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Saint of the Day November 23: St. Clement I Roman

St. Clement I Roman: the third pope


St. Clement I Roman


Pope and martyr


1st century, Rome


1st century, Cherson


23 November


2004 edition


O God, who through prayer and the glorious lives of your saints, and especially of St. Clement I Roman, called our fathers to the admirable light of the Gospel, grant that we too may live in the commitment to a new evangelization of this third Christian millennium and, overcoming the snares of the evil one, grow in the grace and knowledge of our Lord Jesus Christ, who lives and reigns for ever and ever. Amen.

Patron saint of

Velletri, Valdagno, Trecate, Magione, Pellezzano, Bellinzago Novarese, Pelago, Povoletto, Canino, San Clemente

Roman Martyrology

St. Clement I, pope and martyr, who ruled the Church of Rome third after St. Peter the Apostle and wrote a famous Letter to the Corinthians to restore peace and concord among them. The deposition of his body in Rome is commemorated on this day.


The Saint and Mission

St. Clement I Roman, one of the first popes of the Catholic Church, represents a significant example of how Christian mission can be lived out through service, leadership and perseverance in the faith. Living in the first century, at a time when the Church was still in its nascent stage, his leadership played a crucial role in facing challenges and guiding the Christian community through times of uncertainty and persecution.

St. Clement’s mission was strongly rooted in his dedication to establishing and maintaining unity in the Church. At a time marked by various theological controversies and internal divisions, Clement dedicated himself to promoting communion and concord among Christians. His approach to conflict resolution and mediation between different factions demonstrates a deep understanding of the Christian mission as a commitment to building and preserving the community of faith.

His best-known contribution, the “First Letter to the Corinthians,” is a clear example of his ability to combine doctrine and pastoral leadership. In this letter, he addresses the tensions and disagreements within the community of Corinth with wisdom and clarity, offering teachings that are still relevant to the church today. His writing reflects a balance between firmness in principle and lovingness in tone, a model for evangelical communication.

Moreover, St. Clement’s life reminds us of the importance of martyrdom in Christian mission. His martyrdom, though shrouded in the mystery of ancient history, is a testimony to his faithfulness to Christ to the end. This supreme sacrifice is a powerful demonstration of his total devotion to the Gospel and his willingness to witness to the faith despite the gravest consequences.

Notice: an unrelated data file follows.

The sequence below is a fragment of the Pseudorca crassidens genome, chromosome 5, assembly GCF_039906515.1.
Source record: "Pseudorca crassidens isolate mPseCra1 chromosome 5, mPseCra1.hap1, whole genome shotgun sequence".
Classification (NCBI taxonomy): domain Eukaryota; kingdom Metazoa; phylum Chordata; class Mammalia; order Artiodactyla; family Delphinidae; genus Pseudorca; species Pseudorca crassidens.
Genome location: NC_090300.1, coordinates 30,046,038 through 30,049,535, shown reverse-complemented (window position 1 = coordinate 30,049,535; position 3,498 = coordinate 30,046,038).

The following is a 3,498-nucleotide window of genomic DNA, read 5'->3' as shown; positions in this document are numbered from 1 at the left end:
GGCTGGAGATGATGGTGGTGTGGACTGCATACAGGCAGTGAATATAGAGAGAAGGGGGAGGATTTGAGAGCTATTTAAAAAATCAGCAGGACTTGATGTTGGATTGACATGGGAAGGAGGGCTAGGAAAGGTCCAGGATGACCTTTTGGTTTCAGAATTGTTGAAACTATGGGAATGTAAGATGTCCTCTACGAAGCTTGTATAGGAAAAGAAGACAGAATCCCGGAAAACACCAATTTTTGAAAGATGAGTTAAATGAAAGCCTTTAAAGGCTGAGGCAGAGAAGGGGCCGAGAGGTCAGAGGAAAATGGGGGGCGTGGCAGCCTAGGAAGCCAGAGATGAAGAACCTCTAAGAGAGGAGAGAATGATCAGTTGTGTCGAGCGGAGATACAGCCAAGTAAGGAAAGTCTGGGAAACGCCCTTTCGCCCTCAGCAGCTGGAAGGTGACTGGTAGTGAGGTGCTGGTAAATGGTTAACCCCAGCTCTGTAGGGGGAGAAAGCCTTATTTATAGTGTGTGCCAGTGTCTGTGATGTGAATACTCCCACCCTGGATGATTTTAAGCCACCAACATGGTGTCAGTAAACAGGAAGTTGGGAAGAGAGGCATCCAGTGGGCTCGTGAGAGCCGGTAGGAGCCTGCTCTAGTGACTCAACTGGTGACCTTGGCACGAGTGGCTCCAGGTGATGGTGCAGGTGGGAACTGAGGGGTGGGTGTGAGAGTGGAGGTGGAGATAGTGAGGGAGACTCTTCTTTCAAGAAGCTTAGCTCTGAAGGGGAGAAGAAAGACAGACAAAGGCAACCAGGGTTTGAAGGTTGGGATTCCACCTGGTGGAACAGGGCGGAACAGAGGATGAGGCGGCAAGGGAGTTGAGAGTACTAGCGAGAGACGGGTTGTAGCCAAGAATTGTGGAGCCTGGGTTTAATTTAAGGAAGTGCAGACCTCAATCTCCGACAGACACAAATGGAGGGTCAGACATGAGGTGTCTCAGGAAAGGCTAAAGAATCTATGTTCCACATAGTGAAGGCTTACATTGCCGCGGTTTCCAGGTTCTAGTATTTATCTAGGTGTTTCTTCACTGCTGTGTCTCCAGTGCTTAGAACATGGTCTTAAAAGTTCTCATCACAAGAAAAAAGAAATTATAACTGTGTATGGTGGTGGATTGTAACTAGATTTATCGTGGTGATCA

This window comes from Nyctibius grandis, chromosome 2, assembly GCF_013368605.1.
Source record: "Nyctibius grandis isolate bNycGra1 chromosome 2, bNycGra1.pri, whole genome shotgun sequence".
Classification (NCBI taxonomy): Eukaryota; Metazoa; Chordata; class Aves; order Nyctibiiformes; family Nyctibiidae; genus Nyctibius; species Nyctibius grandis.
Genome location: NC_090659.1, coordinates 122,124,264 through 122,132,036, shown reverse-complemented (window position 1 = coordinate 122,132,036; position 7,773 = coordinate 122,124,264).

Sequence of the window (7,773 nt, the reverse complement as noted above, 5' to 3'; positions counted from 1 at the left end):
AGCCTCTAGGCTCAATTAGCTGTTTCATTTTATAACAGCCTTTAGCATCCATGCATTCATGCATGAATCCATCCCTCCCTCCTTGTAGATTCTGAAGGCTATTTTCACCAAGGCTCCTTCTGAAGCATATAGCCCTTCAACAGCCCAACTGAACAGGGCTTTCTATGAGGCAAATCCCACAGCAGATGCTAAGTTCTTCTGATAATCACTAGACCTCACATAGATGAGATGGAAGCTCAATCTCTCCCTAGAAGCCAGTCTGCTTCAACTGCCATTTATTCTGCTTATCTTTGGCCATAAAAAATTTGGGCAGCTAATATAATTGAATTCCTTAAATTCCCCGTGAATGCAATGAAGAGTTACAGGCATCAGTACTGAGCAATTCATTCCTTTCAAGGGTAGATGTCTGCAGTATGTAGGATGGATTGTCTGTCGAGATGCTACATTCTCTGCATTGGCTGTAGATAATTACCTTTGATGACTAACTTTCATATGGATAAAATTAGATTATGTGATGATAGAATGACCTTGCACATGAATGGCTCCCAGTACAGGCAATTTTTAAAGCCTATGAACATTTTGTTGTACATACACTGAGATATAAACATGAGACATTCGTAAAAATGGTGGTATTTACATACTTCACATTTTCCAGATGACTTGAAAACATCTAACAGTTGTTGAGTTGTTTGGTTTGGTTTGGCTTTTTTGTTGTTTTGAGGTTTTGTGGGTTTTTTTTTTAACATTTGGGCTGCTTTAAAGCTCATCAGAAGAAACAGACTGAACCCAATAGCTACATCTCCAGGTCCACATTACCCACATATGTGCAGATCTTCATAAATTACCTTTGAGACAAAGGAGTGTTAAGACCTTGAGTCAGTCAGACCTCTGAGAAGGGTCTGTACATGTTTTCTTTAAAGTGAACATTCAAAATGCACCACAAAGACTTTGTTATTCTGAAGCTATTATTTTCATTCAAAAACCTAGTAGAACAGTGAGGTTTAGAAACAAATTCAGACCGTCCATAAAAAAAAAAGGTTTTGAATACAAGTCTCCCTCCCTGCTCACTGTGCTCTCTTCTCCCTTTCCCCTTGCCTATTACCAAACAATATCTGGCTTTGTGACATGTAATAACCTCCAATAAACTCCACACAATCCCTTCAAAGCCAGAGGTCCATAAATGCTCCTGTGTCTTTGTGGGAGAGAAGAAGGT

St. Clement I Roman embodies a model of mission that is at once pastoral, theological and courageous. His life inspires us to recognize the importance of unity, fidelity and perseverance in our Christian walk, and challenges us to be witnesses to the Gospel with the same passion and dedication that he showed in his service to the early Church.

The Saint and Mercy

St. Clement I Roman, the third successor of St. Peter as bishop of Rome and one of the early Church Fathers, offers a unique perspective on Christian mercy through his ministry and teachings. His era, marked by challenges and persecution, required an approach that combined fidelity to doctrine with deep compassion for the community of the faithful.

St. Clement’s mercy manifested itself in multiple ways. As pope, he exercised his authority with a sense of responsibility and pastoral care. In his famous “Letter to the Corinthians,” Clement addressed issues of discord and division within the Christian community, offering guidance that was both firm and gentle. His ability to maintain unity and peace in the church during such a turbulent time reflected his deep commitment to mercy as a fundamental aspect of Christian leadership.

Moreover, Clement’s life was also marked by mercy in the way he faced persecution and martyrdom. Tradition tells us that Clement faced death with great courage and serenity, thus testifying to his unconditional faith in Christ and his love for the Church. This supreme act of sacrifice is a clear sign of his deep compassion for his flock and his dedication to the cause of the Gospel.

St. Clement teaches us that mercy is not just an emotion or a feeling, but an active principle that guides all the actions of a Christian leader. His life shows that true mercy involves a willingness to lead, to correct, and even to suffer for the sake of others. His legacy inspires us to live our faith with a balance of truth and love, justice and compassion, reminding us that mercy is at the heart of the Christian message and the Church’s mission in the world.


He was born about the year 30 of the Vulgar Era in Rome to parents of Palestinian descent. He spent his youth in the most faithful observance of his father’s religion; but when the Apostle Peter came to this city to bring the word of the Gospel, he was among his first disciples and soon distinguished himself among them all for fidelity and integrity of morals. Later the Apostle consecrated him a priest to be his companion in the sacred ministry.

After the death of the Prince of the Apostles, the Christians wanted to raise him immediately to the papal dignity, but he esteemed himself unworthy and…


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